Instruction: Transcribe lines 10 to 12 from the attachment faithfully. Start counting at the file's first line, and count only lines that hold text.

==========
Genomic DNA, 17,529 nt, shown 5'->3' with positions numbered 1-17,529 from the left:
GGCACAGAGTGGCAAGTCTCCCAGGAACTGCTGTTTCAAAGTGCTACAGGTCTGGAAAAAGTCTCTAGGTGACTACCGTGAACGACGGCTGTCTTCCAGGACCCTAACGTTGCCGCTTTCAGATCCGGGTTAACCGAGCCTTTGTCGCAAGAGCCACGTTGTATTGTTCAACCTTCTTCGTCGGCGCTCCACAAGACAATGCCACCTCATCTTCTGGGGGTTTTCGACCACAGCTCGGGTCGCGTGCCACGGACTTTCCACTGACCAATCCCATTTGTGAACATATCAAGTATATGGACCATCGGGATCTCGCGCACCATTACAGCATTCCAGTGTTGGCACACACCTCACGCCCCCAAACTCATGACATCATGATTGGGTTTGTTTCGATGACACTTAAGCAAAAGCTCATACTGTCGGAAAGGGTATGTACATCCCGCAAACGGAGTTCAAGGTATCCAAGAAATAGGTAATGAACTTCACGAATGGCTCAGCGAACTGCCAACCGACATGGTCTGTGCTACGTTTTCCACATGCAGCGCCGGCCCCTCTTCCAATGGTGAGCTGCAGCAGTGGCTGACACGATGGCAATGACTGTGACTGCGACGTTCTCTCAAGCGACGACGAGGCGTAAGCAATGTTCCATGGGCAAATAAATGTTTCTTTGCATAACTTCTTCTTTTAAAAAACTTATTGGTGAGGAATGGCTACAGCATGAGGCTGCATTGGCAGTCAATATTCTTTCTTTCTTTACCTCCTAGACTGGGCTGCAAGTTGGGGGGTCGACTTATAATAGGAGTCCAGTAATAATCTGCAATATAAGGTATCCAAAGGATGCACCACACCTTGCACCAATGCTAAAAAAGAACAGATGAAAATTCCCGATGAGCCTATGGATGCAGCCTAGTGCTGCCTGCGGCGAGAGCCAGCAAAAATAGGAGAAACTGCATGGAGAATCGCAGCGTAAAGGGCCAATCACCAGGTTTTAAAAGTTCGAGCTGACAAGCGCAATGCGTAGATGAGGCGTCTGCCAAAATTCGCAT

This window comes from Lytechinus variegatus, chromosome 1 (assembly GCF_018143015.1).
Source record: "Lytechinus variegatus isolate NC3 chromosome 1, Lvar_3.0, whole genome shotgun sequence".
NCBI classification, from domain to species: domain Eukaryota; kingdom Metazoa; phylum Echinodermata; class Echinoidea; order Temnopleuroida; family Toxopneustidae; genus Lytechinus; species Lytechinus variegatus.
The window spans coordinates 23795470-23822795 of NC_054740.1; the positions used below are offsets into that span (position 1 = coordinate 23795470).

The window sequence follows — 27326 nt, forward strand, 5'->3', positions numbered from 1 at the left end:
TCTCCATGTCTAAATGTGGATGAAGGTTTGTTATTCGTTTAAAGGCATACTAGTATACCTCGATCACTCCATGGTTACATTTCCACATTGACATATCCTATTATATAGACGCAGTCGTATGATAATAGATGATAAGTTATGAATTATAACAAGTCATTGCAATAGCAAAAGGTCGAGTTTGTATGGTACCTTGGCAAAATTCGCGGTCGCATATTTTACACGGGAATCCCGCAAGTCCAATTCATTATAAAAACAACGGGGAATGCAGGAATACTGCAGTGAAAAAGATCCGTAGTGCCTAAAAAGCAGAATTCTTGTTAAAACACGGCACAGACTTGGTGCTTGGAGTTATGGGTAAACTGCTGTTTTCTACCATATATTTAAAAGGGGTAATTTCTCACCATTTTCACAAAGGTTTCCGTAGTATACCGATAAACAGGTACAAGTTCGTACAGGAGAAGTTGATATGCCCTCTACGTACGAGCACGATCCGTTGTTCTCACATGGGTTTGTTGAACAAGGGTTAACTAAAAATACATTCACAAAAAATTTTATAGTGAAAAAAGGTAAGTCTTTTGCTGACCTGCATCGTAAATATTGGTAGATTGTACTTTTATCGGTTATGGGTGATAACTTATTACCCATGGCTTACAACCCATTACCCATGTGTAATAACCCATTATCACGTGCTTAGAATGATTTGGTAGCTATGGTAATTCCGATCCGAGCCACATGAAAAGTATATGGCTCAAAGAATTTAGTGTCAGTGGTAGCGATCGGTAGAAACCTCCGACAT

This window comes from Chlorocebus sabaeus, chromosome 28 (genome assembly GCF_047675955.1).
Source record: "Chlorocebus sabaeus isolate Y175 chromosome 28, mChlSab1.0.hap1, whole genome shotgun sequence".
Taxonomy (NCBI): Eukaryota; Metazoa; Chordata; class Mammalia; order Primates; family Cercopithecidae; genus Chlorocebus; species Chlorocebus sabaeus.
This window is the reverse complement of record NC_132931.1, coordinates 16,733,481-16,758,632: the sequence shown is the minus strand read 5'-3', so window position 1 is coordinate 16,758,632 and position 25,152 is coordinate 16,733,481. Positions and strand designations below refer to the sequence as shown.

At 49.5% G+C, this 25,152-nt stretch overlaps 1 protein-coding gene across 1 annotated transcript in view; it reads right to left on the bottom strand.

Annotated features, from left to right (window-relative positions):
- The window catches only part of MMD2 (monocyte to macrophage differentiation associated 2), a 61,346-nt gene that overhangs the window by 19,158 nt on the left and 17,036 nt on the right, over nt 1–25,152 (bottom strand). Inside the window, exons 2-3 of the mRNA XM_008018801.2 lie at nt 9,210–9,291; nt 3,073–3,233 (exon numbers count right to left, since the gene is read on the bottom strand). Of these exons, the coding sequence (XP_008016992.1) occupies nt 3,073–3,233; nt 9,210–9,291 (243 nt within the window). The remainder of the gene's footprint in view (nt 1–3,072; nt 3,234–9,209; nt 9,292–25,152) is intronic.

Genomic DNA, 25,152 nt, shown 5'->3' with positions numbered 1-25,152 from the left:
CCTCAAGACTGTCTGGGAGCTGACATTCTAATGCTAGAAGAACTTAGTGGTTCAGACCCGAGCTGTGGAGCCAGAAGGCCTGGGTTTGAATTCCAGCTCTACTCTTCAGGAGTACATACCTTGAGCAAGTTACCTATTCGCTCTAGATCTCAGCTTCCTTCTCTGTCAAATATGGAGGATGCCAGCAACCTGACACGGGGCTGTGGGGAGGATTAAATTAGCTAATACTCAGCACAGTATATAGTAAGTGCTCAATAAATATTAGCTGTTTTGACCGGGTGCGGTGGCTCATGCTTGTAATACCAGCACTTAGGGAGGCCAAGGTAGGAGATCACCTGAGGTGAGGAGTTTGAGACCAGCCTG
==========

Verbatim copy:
Source record: "Chlorocebus sabaeus isolate Y175 chromosome 28, mChlSab1.0.hap1, whole genome shotgun sequence".
Taxonomy (NCBI): Eukaryota; Metazoa; Chordata; class Mammalia; order Primates; family Cercopithecidae; genus Chlorocebus; species Chlorocebus sabaeus.
This window is the reverse complement of record NC_132931.1, coordinates 16,733,481-16,758,632: the sequence shown is the minus strand read 5'-3', so window position 1 is coordinate 16,758,632 and position 25,152 is coordinate 16,733,481. Positions and strand designations below refer to the sequence as shown.